The Spanish Health Ministry on Friday reported 39 coronavirus-related deaths in the last week. The official tally for fatalities related to Covid-19 now stands at 27,121. That figure rose by two deaths from Thursday to Friday.
Fernando Simón, the director of the Health Ministry’s Coordination Center for Health Alerts, explained on Friday that the ministry is changing the way that it is tracking the statistics related to the epidemic, and in its daily report is only including the victims who actually passed away on the previous day, and not those who had actually died days or weeks previously but whose deaths have only just been included in the official statistics.
All of Spain’s territories, apart from the North African exclave city of Melilla, registered new infections in the last 24 hours, to a total of 187. Over recent days up to eight territories had not reported a single new case. Madrid and Catalonia saw the most infections according to Friday’s figure, with 61 in the former and 47 in the latter.
The ministry is holding deaths notified by the regions since last Monday in a kind of limbo, without attributing them to a specific date
Since Monday, the ministry has been presenting the data in a different way, making it impossible to observe trends. According to Simón, the aim of rebuilding the historical series is to “guarantee the quality of the information.” Meanwhile, the data – including the number of fatalities – does not reflect the reality of the situation, as Simón admitted on Friday. The ministry is holding deaths notified by the regions since last Monday in a kind of limbo, without attributing them to a specific date. This data will be incorporated into the totals once the historical series have been corrected, the coordinator explained, and could be ready by Wednesday.
Simón explained that the new methodology is more precise and allows the ministry to better observe the progress of the epidemic in recent days. “What interests us are the cases that are coming up now,” he said. The coordinator added that the regions are currently carrying out the more reliable PCR tests on 85% of suspected cases that arrive at primary healthcare centers. Just days ago the majority of regions were not managing 50%, according to reports published by the ministry on the requests for phase changes during the country’s ongoing deescalation plan.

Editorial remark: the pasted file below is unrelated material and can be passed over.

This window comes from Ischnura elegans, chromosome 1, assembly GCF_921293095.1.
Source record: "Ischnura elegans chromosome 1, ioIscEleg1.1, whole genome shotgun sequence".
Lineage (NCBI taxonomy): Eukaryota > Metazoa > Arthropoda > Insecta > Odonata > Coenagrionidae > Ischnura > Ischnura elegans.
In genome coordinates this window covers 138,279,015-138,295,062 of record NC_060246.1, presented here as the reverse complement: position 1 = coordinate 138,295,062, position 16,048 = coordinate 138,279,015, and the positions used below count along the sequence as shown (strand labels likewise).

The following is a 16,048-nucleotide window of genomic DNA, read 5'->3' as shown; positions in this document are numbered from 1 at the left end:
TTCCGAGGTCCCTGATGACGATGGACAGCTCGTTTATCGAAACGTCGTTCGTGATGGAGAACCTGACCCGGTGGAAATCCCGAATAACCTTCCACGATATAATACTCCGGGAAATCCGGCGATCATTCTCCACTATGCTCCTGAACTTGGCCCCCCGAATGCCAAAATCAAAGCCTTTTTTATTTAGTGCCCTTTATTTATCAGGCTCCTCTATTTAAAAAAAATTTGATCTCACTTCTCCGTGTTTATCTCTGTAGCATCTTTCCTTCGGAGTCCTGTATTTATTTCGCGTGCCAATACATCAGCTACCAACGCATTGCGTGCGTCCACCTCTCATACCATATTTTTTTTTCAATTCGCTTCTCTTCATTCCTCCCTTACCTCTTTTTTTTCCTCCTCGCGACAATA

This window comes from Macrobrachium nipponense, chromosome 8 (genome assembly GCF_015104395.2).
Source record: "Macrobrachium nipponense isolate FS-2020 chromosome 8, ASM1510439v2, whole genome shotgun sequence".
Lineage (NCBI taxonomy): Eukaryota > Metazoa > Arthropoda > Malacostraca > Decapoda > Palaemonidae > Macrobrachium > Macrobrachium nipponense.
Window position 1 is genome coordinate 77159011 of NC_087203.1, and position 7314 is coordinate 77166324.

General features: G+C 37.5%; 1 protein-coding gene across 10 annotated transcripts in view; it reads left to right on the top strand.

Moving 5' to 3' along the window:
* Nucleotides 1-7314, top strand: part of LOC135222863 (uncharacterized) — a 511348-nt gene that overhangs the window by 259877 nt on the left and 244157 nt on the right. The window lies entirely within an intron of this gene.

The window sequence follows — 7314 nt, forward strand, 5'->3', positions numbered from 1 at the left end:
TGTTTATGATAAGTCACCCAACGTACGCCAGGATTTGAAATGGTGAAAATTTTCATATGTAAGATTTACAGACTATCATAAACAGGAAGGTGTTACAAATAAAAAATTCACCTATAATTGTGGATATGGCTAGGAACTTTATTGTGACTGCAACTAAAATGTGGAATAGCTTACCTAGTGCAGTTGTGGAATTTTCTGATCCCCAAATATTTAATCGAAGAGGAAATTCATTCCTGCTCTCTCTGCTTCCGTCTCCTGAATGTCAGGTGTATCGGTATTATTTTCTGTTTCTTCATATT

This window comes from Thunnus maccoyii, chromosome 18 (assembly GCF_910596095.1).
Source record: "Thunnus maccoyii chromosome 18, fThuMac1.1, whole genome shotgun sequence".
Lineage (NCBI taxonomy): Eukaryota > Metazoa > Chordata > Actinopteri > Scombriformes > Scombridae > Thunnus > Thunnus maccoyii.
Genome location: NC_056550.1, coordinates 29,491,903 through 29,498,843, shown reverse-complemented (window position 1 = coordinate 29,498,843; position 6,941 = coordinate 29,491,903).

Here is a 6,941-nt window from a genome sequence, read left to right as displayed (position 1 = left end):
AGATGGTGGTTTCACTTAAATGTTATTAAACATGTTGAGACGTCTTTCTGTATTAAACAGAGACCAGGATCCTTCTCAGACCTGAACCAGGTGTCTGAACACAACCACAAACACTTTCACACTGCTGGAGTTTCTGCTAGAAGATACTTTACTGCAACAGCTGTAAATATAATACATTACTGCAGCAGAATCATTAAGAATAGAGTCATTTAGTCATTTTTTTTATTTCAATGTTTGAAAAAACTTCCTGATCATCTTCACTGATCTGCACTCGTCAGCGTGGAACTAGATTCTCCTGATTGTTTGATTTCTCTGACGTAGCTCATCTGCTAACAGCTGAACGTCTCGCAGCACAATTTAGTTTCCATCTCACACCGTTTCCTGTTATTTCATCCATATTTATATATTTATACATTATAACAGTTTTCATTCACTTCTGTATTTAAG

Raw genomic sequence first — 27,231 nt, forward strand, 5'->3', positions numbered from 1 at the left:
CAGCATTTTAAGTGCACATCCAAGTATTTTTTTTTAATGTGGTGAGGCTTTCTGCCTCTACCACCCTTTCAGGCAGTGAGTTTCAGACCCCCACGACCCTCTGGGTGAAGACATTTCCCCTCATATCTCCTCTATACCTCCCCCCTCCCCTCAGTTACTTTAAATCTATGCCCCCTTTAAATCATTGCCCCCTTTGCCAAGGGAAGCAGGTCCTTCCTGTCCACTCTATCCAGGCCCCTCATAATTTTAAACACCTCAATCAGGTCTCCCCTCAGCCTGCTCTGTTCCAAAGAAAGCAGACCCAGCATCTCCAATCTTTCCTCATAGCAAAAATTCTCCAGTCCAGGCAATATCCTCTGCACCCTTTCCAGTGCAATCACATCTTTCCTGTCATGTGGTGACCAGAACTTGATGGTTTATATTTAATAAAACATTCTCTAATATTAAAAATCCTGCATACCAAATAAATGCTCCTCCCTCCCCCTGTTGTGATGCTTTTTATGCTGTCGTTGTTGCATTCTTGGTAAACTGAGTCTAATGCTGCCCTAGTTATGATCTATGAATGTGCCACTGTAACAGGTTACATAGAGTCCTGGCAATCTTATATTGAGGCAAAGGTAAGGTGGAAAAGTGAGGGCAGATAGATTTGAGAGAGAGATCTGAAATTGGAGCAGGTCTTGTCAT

One of the new sections will be the most useful for controlling the progress of the epidemic, according to Simón. The data focuses on cases diagnosed with symptoms that began in the last seven days. This figure has been gradually rising over recent days, from 0.42 per 100,000 inhabitants on Tuesday, to 0.58 on Friday. In total, 276 people in Spain began presenting symptoms over the past week.
According to Andrea Burón, the spokesperson from the Spanish Society for Public Health and Health Administration (Sespas), there has been a small uptick in some regions as the deescalation process progresses. “This can be indirectly correlated, but it is difficult to establish a cause-effect relationship,” she said. “It’s logical that it would happen, but we have to monitor it.”
Since May 11, when a new “track and trace” strategy was introduced, 25 imported cases of coronavirus have been detected – i.e. people who were infected in another country and who traveled to Spain carrying the virus. Simón explained on Friday that there are 22 contacts being investigated, among them those who flew on the same plane as someone with the virus.
For the first time, the Health Ministry has included details of infections among medical workers on its daily report. Since the beginning of the epidemic, a total of 51,482 health staff have tested positive, which is 21% of the total. However, it should be noted that as well as being the sector that is most exposed to the virus, these employees have also been subject to more testing than the rest of the population.
Since May 11, the date from which there is data broken down by region, 1,062 health professionals have tested positive for the coronavirus. Of these, the majority were in Catalonia (416), Madrid (168), and Castilla-La Mancha (152).
A total of 43,760 healthcare workers have recovered from the disease and have been discharged from hospital, while 7,722 are on sick leave. There are 4,730 medical staff currently hospitalized, and 631 in intensive care units (ICUs). A total of 63 healthcare professionals have died in Spain, accounting for 0.15% of total victims in the country.
English version by Simon Hunter.